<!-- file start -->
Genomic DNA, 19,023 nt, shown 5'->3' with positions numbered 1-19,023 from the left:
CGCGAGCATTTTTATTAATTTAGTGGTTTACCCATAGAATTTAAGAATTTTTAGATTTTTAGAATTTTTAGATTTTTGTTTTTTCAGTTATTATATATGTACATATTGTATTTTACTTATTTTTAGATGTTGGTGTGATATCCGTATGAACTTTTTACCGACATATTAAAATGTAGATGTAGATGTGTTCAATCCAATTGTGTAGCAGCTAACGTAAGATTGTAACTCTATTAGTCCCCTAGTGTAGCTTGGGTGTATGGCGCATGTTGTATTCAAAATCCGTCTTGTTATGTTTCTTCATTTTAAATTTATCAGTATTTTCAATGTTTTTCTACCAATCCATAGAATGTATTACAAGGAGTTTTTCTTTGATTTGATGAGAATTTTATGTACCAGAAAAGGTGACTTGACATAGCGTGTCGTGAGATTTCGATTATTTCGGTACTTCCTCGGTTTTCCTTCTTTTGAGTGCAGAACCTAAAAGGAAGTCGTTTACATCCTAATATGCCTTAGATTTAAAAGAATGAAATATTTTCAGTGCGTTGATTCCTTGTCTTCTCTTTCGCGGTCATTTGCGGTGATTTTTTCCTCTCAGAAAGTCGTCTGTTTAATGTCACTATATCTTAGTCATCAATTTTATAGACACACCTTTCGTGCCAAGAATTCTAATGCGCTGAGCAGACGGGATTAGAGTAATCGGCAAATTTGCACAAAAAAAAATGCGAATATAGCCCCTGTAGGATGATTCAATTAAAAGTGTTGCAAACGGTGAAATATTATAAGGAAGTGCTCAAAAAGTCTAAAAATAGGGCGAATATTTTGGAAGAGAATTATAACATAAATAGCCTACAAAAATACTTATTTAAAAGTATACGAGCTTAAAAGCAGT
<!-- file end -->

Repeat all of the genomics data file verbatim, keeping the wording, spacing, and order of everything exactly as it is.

Genomic DNA, 19,023 nt, shown 5'->3' with positions numbered 1-19,023 from the left:
CGCGAGCATTTTTATTAATTTAGTGGTTTACCCATAGAATTTAAGAATTTTTAGATTTTTAGAATTTTTAGATTTTTGTTTTTTCAGTTATTATATATGTACATATTGTATTTTACTTATTTTTAGATGTTGGTGTGATATCCGTATGAACTTTTTACCGACATATTAAAATGTAGATGTAGATGTGTTCAATCCAATTGTGTAGCAGCTAACGTAAGATTGTAACTCTATTAGTCCCCTAGTGTAGCTTGGGTGTATGGCGCATGTTGTATTCAAAATCCGTCTTGTTATGTTTCTTCATTTTAAATTTATCAGTATTTTCAATGTTTTTCTACCAATCCATAGAATGTATTACAAGGAGTTTTTCTTTGATTTGATGAGAATTTTATGTACCAGAAAAGGTGACTTGACATAGCGTGTCGTGAGATTTCGATTATTTCGGTACTTCCTCGGTTTTCCTTCTTTTGAGTGCAGAACCTAAAAGGAAGTCGTTTACATCCTAATATGCCTTAGATTTAAAAGAATGAAATATTTTCAGTGCGTTGATTCCTTGTCTTCTCTTTCGCGGTCATTTGCGGTGATTTTTTCCTCTCAGAAAGTCGTCTGTTTAATGTCACTATATCTTAGTCATCAATTTTATAGACACACCTTTCGTGCCAAGAATTCTAATGCGCTGAGCAGACGGGATTAGAGTAATCGGCAAATTTGCACAAAAAAAAATGCGAATATAGCCCCTGTAGGATGATTCAATTAAAAGTGTTGCAAACGGTGAAATATTATAAGGAAGTGCTCAAAAAGTCTAAAAATAGGGCGAATATTTTGGAAGAGAATTATAACATAAATAGCCTACAAAAATACTTATTTAAAAGTATACGAGCTTAAAAGCAGT